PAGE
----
Efficient and Economic Gardening

Planning is one of the most important aspects of economic gardening, and the accompanying charts will help you plan for the next growing season.

| January/February 1985

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    Freezer manufacturers recommend approximately 6 cubic feet of freezer space for each family member.
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    Preserving your garden's vegetables may or may not be cost-efficient, and once again, it's a question of time versus money.
    CHART: MOTHER EARTH NEWS EDITORS
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    This chart shows average yields and numbers of quarts.
    MOTHER EARTH NEWS EDITORS

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This is the time of year when even a hint of warmth sends us scurrying off to rummage through seed catalogs. With taste buds aquiver, we spend our evenings planning that beautiful, vastly bountiful dream of a garden. For many years, though, my preseason vision refused to turn into a reality.

Typically, I would end up with handsome, healthy, giant, pampered weeds. And the plants that did manage to beat those nasty weeds would produce so much that I'd end up with hundreds of pounds of zucchini, radishes and green beans. As a result, dinner during midwinter became an ongoing source of teasing by the kids.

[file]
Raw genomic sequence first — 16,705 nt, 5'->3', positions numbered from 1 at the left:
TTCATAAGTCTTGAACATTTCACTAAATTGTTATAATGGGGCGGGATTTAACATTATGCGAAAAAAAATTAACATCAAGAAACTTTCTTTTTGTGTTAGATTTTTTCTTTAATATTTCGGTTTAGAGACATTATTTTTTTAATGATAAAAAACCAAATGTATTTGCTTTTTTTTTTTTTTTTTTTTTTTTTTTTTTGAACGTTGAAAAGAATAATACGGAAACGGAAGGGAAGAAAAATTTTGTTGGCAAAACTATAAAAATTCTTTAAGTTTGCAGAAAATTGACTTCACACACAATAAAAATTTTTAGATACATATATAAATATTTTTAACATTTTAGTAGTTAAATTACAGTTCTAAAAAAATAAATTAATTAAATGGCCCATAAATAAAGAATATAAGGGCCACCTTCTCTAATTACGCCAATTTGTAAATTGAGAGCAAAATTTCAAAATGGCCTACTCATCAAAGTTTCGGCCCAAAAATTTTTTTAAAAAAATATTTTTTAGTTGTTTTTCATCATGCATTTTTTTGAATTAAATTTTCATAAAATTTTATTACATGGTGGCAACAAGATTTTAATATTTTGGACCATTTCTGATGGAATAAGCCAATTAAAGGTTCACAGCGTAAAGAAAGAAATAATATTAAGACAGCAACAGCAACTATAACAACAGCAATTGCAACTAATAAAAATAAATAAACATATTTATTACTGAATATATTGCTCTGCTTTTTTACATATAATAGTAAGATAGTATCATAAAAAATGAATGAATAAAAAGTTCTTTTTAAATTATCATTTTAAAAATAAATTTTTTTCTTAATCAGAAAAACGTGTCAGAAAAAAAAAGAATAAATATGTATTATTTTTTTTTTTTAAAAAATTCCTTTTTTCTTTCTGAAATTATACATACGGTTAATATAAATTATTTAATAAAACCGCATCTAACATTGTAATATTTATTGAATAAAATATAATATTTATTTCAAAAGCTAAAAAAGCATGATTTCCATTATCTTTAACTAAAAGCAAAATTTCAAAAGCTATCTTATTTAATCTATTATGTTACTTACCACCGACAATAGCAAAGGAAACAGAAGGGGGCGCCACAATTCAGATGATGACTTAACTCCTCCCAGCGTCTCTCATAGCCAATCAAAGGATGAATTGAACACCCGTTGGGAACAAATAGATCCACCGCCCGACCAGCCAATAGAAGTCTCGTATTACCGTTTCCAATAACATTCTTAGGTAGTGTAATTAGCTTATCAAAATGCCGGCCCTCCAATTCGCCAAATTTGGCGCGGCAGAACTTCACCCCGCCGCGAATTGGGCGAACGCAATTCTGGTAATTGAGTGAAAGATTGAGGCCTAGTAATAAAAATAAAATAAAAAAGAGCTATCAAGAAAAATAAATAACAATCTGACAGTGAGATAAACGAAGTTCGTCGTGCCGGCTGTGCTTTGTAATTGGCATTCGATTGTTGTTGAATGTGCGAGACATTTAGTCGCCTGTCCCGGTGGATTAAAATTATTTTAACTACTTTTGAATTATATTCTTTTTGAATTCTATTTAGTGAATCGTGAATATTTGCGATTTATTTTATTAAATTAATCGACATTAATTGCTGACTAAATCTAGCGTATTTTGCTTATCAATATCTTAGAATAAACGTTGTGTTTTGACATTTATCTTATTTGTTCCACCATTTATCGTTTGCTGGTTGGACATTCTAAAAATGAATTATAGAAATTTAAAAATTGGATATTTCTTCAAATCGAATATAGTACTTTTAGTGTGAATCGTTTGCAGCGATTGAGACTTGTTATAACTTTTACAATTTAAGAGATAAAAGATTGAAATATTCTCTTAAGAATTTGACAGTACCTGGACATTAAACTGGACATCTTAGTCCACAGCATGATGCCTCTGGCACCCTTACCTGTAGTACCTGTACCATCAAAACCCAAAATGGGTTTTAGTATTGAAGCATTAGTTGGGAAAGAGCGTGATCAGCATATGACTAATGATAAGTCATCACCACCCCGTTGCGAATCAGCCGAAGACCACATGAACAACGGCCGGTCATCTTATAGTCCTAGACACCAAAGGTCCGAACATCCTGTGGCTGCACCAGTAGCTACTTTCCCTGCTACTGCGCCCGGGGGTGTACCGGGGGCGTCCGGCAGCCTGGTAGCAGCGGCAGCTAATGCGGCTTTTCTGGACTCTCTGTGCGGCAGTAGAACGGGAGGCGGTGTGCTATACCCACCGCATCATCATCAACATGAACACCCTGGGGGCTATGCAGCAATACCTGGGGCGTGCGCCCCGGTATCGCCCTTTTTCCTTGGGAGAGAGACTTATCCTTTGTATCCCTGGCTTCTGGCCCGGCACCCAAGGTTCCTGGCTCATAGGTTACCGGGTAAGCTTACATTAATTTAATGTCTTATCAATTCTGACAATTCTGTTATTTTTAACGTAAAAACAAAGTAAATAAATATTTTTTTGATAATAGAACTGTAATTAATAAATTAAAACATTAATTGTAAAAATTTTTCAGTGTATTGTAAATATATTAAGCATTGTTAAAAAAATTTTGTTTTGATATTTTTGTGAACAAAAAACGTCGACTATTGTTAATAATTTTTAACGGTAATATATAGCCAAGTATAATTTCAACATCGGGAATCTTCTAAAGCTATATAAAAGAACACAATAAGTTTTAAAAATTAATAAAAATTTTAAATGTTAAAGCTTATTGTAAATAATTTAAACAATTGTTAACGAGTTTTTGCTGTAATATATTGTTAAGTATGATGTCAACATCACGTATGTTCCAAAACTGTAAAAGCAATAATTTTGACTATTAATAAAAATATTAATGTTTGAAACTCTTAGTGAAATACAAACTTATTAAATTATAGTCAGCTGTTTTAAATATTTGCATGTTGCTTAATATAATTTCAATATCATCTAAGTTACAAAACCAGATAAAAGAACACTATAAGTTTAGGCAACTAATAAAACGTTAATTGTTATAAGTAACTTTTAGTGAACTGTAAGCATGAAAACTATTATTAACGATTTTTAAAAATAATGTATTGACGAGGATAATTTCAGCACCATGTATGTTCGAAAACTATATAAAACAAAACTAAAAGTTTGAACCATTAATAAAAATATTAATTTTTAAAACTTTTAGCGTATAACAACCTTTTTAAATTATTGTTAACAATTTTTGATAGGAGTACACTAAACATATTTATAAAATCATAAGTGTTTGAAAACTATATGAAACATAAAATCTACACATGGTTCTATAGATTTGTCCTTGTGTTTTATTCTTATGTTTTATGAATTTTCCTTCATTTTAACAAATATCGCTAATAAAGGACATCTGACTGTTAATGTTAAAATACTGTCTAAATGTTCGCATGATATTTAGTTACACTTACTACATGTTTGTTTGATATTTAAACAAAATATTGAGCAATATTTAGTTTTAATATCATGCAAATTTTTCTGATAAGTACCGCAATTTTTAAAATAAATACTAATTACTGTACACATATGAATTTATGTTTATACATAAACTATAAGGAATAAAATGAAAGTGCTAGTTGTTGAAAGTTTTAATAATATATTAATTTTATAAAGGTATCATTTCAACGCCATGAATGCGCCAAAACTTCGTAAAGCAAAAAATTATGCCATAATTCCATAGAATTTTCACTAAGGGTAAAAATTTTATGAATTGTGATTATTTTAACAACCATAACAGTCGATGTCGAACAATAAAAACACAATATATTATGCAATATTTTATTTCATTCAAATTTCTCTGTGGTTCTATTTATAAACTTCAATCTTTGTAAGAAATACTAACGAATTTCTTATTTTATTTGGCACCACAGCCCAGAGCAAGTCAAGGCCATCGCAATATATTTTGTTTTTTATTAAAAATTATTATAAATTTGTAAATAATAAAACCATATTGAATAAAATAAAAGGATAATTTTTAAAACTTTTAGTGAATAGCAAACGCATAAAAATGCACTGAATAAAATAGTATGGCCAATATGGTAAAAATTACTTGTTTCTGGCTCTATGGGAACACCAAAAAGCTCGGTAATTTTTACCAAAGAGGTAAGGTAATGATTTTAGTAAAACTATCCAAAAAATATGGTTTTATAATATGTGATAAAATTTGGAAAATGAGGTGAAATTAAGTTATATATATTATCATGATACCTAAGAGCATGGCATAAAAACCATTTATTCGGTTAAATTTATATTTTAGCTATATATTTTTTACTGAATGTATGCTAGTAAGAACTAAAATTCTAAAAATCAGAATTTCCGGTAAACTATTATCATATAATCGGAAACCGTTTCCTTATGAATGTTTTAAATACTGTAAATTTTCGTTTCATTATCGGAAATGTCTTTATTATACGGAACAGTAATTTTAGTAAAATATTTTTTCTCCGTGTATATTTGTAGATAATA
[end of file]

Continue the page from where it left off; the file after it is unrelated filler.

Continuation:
"Bet I can guess what vegetable we're having tonight," they would chuckle, "... green beans!" (I fooled them once by serving my lone package of sweet green peas.)

But then I began to observe the immaculate, waste-free gardens of some of our community's senior citizens, and it occurred to me that something was seriously wrong with my gardening practices. Here was a group of people who, despite their advancing age, had tidy plots predesigned to fulfill their expectations. Their gardens looked like the seed catalog pictures. What were these people doing that a younger, more energetic person couldn't manage? I finally realized that years of experience had taught these gardeners not only what their limitations were, but also how much to plant of any given crop in order to get the yield they wanted. This desired amount was based on their liking for the vegetable; the amount of time it takes to nurture, harvest and preserve it; and the type of space that was available for both growing and storing the finished product.



This was the kind of planning I had neglected to do. So, after some research and hard-won experience of my own, I put together some hints on how to garden efficiently. I've incorporated many of these into the accompanying chart.

Better Garden Planning

Planning can be the key to setting up an efficient, successful garden. A good first step is to make a list of your family's favorite vegetables and try to determine how much (fresh and preserved) you will want of each kind in the months ahead. Use the "How Much You'll Harvest" chart  in the image gallery or your own experience to help you calculate how much of each crop to grow. Then draw a scale plan of your garden, marking how far apart mature plants must stand and the optimal distance between your rows or growing beds. That way, you'll avoid ending up with overly large amounts of one or two foods and a disappointing scarcity of others.






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